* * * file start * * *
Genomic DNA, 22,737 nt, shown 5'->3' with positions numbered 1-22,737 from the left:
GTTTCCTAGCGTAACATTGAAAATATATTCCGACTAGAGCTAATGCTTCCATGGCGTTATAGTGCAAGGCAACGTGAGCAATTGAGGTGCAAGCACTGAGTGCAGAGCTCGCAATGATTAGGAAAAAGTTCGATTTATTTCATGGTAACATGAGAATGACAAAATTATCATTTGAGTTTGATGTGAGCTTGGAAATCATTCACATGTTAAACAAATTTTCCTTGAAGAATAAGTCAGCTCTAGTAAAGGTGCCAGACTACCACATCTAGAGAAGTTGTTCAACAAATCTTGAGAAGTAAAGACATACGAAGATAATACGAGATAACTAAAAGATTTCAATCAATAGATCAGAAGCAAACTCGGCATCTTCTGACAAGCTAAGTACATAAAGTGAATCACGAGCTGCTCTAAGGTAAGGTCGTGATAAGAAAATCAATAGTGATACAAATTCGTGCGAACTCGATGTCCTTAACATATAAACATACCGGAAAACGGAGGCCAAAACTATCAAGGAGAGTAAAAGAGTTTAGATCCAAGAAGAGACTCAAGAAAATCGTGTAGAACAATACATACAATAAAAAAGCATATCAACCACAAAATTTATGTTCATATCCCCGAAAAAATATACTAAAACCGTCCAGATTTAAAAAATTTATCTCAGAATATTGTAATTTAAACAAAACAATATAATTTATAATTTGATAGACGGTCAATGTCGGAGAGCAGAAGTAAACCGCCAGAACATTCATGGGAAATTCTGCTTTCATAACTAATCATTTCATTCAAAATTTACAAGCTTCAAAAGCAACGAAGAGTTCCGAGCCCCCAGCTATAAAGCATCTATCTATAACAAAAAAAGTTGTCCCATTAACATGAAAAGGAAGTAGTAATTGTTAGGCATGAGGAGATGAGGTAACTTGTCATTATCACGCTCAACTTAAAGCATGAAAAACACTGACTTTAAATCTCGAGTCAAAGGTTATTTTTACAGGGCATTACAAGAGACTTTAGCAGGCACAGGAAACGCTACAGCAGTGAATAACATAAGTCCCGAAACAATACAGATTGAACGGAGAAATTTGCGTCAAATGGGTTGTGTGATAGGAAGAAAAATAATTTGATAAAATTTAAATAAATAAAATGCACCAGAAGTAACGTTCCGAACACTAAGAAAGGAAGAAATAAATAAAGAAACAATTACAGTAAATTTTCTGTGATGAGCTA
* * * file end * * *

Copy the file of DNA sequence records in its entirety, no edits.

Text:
Genomic DNA, 22,737 nt, shown 5'->3' with positions numbered 1-22,737 from the left:
GTTTCCTAGCGTAACATTGAAAATATATTCCGACTAGAGCTAATGCTTCCATGGCGTTATAGTGCAAGGCAACGTGAGCAATTGAGGTGCAAGCACTGAGTGCAGAGCTCGCAATGATTAGGAAAAAGTTCGATTTATTTCATGGTAACATGAGAATGACAAAATTATCATTTGAGTTTGATGTGAGCTTGGAAATCATTCACATGTTAAACAAATTTTCCTTGAAGAATAAGTCAGCTCTAGTAAAGGTGCCAGACTACCACATCTAGAGAAGTTGTTCAACAAATCTTGAGAAGTAAAGACATACGAAGATAATACGAGATAACTAAAAGATTTCAATCAATAGATCAGAAGCAAACTCGGCATCTTCTGACAAGCTAAGTACATAAAGTGAATCACGAGCTGCTCTAAGGTAAGGTCGTGATAAGAAAATCAATAGTGATACAAATTCGTGCGAACTCGATGTCCTTAACATATAAACATACCGGAAAACGGAGGCCAAAACTATCAAGGAGAGTAAAAGAGTTTAGATCCAAGAAGAGACTCAAGAAAATCGTGTAGAACAATACATACAATAAAAAAGCATATCAACCACAAAATTTATGTTCATATCCCCGAAAAAATATACTAAAACCGTCCAGATTTAAAAAATTTATCTCAGAATATTGTAATTTAAACAAAACAATATAATTTATAATTTGATAGACGGTCAATGTCGGAGAGCAGAAGTAAACCGCCAGAACATTCATGGGAAATTCTGCTTTCATAACTAATCATTTCATTCAAAATTTACAAGCTTCAAAAGCAACGAAGAGTTCCGAGCCCCCAGCTATAAAGCATCTATCTATAACAAAAAAAGTTGTCCCATTAACATGAAAAGGAAGTAGTAATTGTTAGGCATGAGGAGATGAGGTAACTTGTCATTATCACGCTCAACTTAAAGCATGAAAAACACTGACTTTAAATCTCGAGTCAAAGGTTATTTTTACAGGGCATTACAAGAGACTTTAGCAGGCACAGGAAACGCTACAGCAGTGAATAACATAAGTCCCGAAACAATACAGATTGAACGGAGAAATTTGCGTCAAATGGGTTGTGTGATAGGAAGAAAAATAATTTGATAAAATTTAAATAAATAAAATGCACCAGAAGTAACGTTCCGAACACTAAGAAAGGAAGAAATAAATAAAGAAACAATTACAGTAAATTTTCTGTGATGAGCTA